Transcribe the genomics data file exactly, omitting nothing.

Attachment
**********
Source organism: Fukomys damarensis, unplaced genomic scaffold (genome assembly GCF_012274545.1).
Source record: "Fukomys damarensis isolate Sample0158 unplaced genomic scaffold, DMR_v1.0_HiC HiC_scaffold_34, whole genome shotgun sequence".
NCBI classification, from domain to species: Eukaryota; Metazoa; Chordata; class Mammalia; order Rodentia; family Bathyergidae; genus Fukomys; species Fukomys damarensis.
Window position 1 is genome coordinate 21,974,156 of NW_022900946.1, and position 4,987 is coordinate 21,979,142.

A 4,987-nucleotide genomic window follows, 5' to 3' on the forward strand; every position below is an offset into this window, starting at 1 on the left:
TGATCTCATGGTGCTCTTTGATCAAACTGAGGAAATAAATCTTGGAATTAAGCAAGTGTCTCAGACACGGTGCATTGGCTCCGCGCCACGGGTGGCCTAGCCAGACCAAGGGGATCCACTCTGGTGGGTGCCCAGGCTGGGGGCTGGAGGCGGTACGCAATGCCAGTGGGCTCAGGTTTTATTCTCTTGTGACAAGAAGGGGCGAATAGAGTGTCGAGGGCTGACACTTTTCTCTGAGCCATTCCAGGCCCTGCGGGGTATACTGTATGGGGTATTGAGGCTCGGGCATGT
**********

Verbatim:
Source organism: Fukomys damarensis, unplaced genomic scaffold (genome assembly GCF_012274545.1).
Source record: "Fukomys damarensis isolate Sample0158 unplaced genomic scaffold, DMR_v1.0_HiC HiC_scaffold_34, whole genome shotgun sequence".
NCBI classification, from domain to species: Eukaryota; Metazoa; Chordata; class Mammalia; order Rodentia; family Bathyergidae; genus Fukomys; species Fukomys damarensis.
Window position 1 is genome coordinate 21,974,156 of NW_022900946.1, and position 4,987 is coordinate 21,979,142.

A 4,987-nucleotide genomic window follows, 5' to 3' on the forward strand; every position below is an offset into this window, starting at 1 on the left:
TGATCTCATGGTGCTCTTTGATCAAACTGAGGAAATAAATCTTGGAATTAAGCAAGTGTCTCAGACACGGTGCATTGGCTCCGCGCCACGGGTGGCCTAGCCAGACCAAGGGGATCCACTCTGGTGGGTGCCCAGGCTGGGGGCTGGAGGCGGTACGCAATGCCAGTGGGCTCAGGTTTTATTCTCTTGTGACAAGAAGGGGCGAATAGAGTGTCGAGGGCTGACACTTTTCTCTGAGCCATTCCAGGCCCTGCGGGGTATACTGTATGGGGTATTGAGGCTCGGGCATGT